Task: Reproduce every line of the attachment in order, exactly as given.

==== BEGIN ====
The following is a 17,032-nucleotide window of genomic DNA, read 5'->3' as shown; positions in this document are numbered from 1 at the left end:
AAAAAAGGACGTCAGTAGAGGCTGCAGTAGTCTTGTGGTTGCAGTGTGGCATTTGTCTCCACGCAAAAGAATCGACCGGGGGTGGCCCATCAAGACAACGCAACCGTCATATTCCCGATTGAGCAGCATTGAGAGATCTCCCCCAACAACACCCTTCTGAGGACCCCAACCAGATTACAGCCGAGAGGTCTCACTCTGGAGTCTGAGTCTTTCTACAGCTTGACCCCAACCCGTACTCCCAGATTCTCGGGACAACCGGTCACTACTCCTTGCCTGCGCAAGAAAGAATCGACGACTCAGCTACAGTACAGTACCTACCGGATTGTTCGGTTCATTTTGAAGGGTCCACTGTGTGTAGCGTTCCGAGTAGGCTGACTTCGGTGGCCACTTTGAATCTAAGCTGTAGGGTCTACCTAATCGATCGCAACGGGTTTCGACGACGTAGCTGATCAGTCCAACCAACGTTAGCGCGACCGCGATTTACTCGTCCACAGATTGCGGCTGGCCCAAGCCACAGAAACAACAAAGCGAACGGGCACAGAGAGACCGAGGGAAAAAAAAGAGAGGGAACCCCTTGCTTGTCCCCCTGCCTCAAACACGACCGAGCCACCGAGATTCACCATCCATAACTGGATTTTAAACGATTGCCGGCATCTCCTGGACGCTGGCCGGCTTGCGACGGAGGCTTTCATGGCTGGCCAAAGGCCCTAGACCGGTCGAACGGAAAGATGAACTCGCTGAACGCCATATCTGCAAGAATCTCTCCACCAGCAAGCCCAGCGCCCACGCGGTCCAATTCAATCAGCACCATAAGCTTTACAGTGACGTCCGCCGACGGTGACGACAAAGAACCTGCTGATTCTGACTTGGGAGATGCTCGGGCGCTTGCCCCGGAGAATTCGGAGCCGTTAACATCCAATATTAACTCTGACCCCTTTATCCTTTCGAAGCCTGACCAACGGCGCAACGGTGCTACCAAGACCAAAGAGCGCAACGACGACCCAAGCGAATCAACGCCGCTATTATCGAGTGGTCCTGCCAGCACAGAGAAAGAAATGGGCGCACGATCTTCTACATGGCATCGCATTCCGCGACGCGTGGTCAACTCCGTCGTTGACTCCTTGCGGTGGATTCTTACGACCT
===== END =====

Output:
The following is a 17,032-nucleotide window of genomic DNA, read 5'->3' as shown; positions in this document are numbered from 1 at the left end:
AAAAAAGGACGTCAGTAGAGGCTGCAGTAGTCTTGTGGTTGCAGTGTGGCATTTGTCTCCACGCAAAAGAATCGACCGGGGGTGGCCCATCAAGACAACGCAACCGTCATATTCCCGATTGAGCAGCATTGAGAGATCTCCCCCAACAACACCCTTCTGAGGACCCCAACCAGATTACAGCCGAGAGGTCTCACTCTGGAGTCTGAGTCTTTCTACAGCTTGACCCCAACCCGTACTCCCAGATTCTCGGGACAACCGGTCACTACTCCTTGCCTGCGCAAGAAAGAATCGACGACTCAGCTACAGTACAGTACCTACCGGATTGTTCGGTTCATTTTGAAGGGTCCACTGTGTGTAGCGTTCCGAGTAGGCTGACTTCGGTGGCCACTTTGAATCTAAGCTGTAGGGTCTACCTAATCGATCGCAACGGGTTTCGACGACGTAGCTGATCAGTCCAACCAACGTTAGCGCGACCGCGATTTACTCGTCCACAGATTGCGGCTGGCCCAAGCCACAGAAACAACAAAGCGAACGGGCACAGAGAGACCGAGGGAAAAAAAAGAGAGGGAACCCCTTGCTTGTCCCCCTGCCTCAAACACGACCGAGCCACCGAGATTCACCATCCATAACTGGATTTTAAACGATTGCCGGCATCTCCTGGACGCTGGCCGGCTTGCGACGGAGGCTTTCATGGCTGGCCAAAGGCCCTAGACCGGTCGAACGGAAAGATGAACTCGCTGAACGCCATATCTGCAAGAATCTCTCCACCAGCAAGCCCAGCGCCCACGCGGTCCAATTCAATCAGCACCATAAGCTTTACAGTGACGTCCGCCGACGGTGACGACAAAGAACCTGCTGATTCTGACTTGGGAGATGCTCGGGCGCTTGCCCCGGAGAATTCGGAGCCGTTAACATCCAATATTAACTCTGACCCCTTTATCCTTTCGAAGCCTGACCAACGGCGCAACGGTGCTACCAAGACCAAAGAGCGCAACGACGACCCAAGCGAATCAACGCCGCTATTATCGAGTGGTCCTGCCAGCACAGAGAAAGAAATGGGCGCACGATCTTCTACATGGCATCGCATTCCGCGACGCGTGGTCAACTCCGTCGTTGACTCCTTGCGGTGGATTCTTACGACCT